The Un-Playground

My girls love playgrounds (what kid doesn’t).  We often go to Morton Park or King’s Park near our home in Newport.  Our yard is quite small, so in taking them to the park I imagine I am giving them a larger expanse in which to run and explore.  But you know what?  They don’t really do much running or exploring.  There are slides - they go up, they go down.  There are swings - I push them back and forth, back and forth.  Not much to it.

One morning this week there seemed to be a lot of discontentment at home (this is my nice way of saying the girls had been shrieking at each other all morning).  It was clear that we needed to  GET OUT but I was not in the mood for the playground, it wasn’t a beach day, and I feared that a trip to The Norman Bird Sanctuary or Sachuest Point (both of which I love dearly) would inevitably turn into me carrying my substantial and seemingly tired three year old on a nature hike.  So, I decided to pack a picnic and take the girls somewhere new.   I was in search of someplace wide open with no equipment.  We went to The Glen in Portsmouth.  I have lived near it practically my whole life and I think I had been there once, years ago.   I wasn’t even sure exactly where the park was or exactly what it would be like.  We parked the car, took a little walk and this is what we found.  

Heaven.  As soon as we walked into this tree grove my five year old said, 

“I feel so relaxed."  

Has any child uttered those words upon entering a playground - ever?  I think not!  We laid down our blanket and proceeded to spend the next three hours in this beautiful place.  We saw two other people, and four dogs, total.  It was pristine, and though we were not far from the main road, all we heard were birdsongs and each other (and absolutely no shrieking).  

What did we do?  We had lunch.  We played hide and seek. We played “Duck, duck, unicorn.”  We played “Bees.”  We had races.

The girls brought paper and markers and they pretended they were explorers.  They drew pictures of flowers and bugs and brought them back to me and I made up silly names for the ones I didn’t recognize: “Oooooh, that is none other than a rare Whoozawhatsa!  FANTASTIC!” 

We lay on our backs and looked up at this.

The next day, they asked to go back.  So we did...and we brought friends.


The Elephant in the Yard

I have noticed with my daughters (ages 3 and 6), that often when I am sitting down, watching them play (or hoping to), there is suddenly a fog of boredom that wafts through the room.  Conflicts seem to more readily arise between them.  Conversely, when I am physically busy with chores or hobbies, the children either want to help, or they respect the tasks at hand and become industrious in their own parallel way.  Perhaps the feeling is that if I am “just” sitting there, I am available to resolve all conflicts (therefore why not create more, since we have a built in referee?) and I should also, obviously, entertain them.  Yet  when left to their own devices, they can resolve conflicts and create more imaginative games than I ever could.  I think it is so important to give them these opportunities to play and to navigate how to treat one another without my constant input.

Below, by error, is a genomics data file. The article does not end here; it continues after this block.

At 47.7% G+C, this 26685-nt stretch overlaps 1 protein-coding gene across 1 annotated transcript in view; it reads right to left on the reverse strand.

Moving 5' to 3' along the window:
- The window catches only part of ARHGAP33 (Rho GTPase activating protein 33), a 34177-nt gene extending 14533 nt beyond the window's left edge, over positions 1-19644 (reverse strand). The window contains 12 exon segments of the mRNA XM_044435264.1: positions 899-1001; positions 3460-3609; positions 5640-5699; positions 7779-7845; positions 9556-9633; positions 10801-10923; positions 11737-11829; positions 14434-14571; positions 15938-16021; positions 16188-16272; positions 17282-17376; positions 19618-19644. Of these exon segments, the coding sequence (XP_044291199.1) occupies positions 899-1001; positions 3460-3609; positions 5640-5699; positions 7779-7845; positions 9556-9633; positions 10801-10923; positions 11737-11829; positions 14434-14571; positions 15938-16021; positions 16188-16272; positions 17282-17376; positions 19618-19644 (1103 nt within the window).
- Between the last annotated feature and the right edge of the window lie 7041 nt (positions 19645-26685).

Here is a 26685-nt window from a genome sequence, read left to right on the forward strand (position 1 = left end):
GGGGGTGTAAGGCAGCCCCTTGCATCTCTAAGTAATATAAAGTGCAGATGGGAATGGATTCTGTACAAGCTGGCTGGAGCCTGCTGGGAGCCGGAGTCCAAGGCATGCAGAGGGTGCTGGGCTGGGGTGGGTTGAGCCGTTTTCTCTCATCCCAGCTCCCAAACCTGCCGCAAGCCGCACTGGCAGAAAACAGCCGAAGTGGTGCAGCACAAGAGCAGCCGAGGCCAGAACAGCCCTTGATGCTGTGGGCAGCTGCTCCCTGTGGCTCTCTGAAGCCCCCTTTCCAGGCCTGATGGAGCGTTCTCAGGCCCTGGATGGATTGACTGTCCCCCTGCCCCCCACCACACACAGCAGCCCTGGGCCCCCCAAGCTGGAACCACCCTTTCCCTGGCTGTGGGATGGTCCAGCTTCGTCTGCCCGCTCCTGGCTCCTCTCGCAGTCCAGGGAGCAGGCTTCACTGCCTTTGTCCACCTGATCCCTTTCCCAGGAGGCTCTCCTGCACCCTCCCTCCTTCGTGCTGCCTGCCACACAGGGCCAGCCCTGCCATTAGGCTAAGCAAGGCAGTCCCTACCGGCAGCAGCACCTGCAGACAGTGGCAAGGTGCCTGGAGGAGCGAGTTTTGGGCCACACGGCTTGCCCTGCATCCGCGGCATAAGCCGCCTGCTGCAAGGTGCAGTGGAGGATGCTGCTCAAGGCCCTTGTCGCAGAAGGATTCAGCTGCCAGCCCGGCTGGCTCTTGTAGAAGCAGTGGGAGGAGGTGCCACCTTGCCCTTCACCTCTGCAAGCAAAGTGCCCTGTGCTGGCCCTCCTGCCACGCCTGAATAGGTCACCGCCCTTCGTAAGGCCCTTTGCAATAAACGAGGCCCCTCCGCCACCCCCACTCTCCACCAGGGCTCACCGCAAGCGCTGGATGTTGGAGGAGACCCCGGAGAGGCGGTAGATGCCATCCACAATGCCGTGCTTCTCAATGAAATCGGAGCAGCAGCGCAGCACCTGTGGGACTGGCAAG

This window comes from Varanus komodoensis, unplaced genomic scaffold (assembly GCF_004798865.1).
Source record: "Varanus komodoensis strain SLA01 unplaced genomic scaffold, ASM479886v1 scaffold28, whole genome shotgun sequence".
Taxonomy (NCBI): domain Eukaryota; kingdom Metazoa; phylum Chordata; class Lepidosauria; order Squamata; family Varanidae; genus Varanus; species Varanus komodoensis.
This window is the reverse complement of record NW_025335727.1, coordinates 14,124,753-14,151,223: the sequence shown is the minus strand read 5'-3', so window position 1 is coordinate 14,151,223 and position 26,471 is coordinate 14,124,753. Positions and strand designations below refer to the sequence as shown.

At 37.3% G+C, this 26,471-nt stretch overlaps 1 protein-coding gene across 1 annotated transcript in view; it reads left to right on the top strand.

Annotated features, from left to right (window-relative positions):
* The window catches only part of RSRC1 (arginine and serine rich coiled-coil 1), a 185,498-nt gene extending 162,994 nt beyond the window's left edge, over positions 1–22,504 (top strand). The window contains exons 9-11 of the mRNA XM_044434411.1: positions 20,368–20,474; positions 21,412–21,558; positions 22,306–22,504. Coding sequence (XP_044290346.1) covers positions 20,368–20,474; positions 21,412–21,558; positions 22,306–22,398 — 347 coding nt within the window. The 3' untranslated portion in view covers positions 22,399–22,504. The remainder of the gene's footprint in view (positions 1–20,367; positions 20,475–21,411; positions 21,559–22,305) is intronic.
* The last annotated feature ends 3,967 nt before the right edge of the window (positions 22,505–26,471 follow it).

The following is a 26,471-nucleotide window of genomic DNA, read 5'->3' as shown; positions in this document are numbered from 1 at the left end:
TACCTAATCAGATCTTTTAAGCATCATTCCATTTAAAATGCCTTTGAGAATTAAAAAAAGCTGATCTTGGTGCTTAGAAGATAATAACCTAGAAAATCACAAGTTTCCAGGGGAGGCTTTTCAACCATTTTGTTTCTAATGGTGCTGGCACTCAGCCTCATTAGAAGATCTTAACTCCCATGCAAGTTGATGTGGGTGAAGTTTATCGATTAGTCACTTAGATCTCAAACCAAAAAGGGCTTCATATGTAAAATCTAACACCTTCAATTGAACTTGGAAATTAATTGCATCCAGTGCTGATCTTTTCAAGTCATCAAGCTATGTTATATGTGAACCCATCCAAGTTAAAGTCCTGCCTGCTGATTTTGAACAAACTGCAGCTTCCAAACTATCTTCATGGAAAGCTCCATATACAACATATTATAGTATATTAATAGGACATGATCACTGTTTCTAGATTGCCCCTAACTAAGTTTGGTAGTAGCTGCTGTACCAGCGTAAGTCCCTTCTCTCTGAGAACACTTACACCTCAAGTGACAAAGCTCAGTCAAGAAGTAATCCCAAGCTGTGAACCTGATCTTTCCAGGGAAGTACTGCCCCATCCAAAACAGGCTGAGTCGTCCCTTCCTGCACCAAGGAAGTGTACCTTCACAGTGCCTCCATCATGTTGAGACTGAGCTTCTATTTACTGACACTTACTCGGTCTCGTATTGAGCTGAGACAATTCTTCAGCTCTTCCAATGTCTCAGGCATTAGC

Sometimes the chores of the day capture the children’s interest, and they ask to help.  Laundry, dishes and cleaning tasks can all be rewarding work for them, but what thrills them the most is the real work that happens outside - digging, weeding, watering, planting, mulching, harvesting.  Gardens are magical, even to me as an adult.  I still find myself a bit surprised when a seed I have tended emerges as a food producing plant!  

One day recently, my husband decided to make a koi pond in our backyard.  He spent hours digging a big hole for the pond.  The girls were initially fascinated, and though the excitement waned a bit while the afternoon stretched on, they matched his industriousness with their own digging in the sandbox, as well as helping me to weed and water the garden beds.  Beau set up a table with a notepad and pen, and like a mini archeologist, she rinsed, examined and documented the random items being uncovered in the excavation site...marbles, pottery, whiffle ball, hair clip, coal, elephant?  We passed an entire afternoon busily and contentedly in our little backyard.  (I have a really cute picture of Ruby to add here, but she is one of those new-age, garden-in-your-underwear types).

Sometimes we adults don’t feel like being industrious, and I am not insinuating that we  shouldn’t sit down and relax now and then. Children need to have down time too, and its good for them to see us taking care of ourselves.  I am simply reflecting on how our own work, whether it is done with the assistance of our children or merely in their vicinity,  is an important factor in the children developing their own sense of confidence and self worth.  Whether they are learning how entertain themselves, how to get along with their siblings or how to fold laundry, they feel empowered by these experiences.  Their will is strengthened by being treated like a welcomed and competent helper, as well as by not always needing to be helped

Food for thought:  Sometimes the tasks at hand can take a little longer (okay, a lot longer) when we are assisted by our young children.  But look at it this way - if we do not honor their pleas to participate in our family work now when the desire to be included is so heartfelt, do we still have the right to complain when they get older and no longer have any desire or inclination to contribute?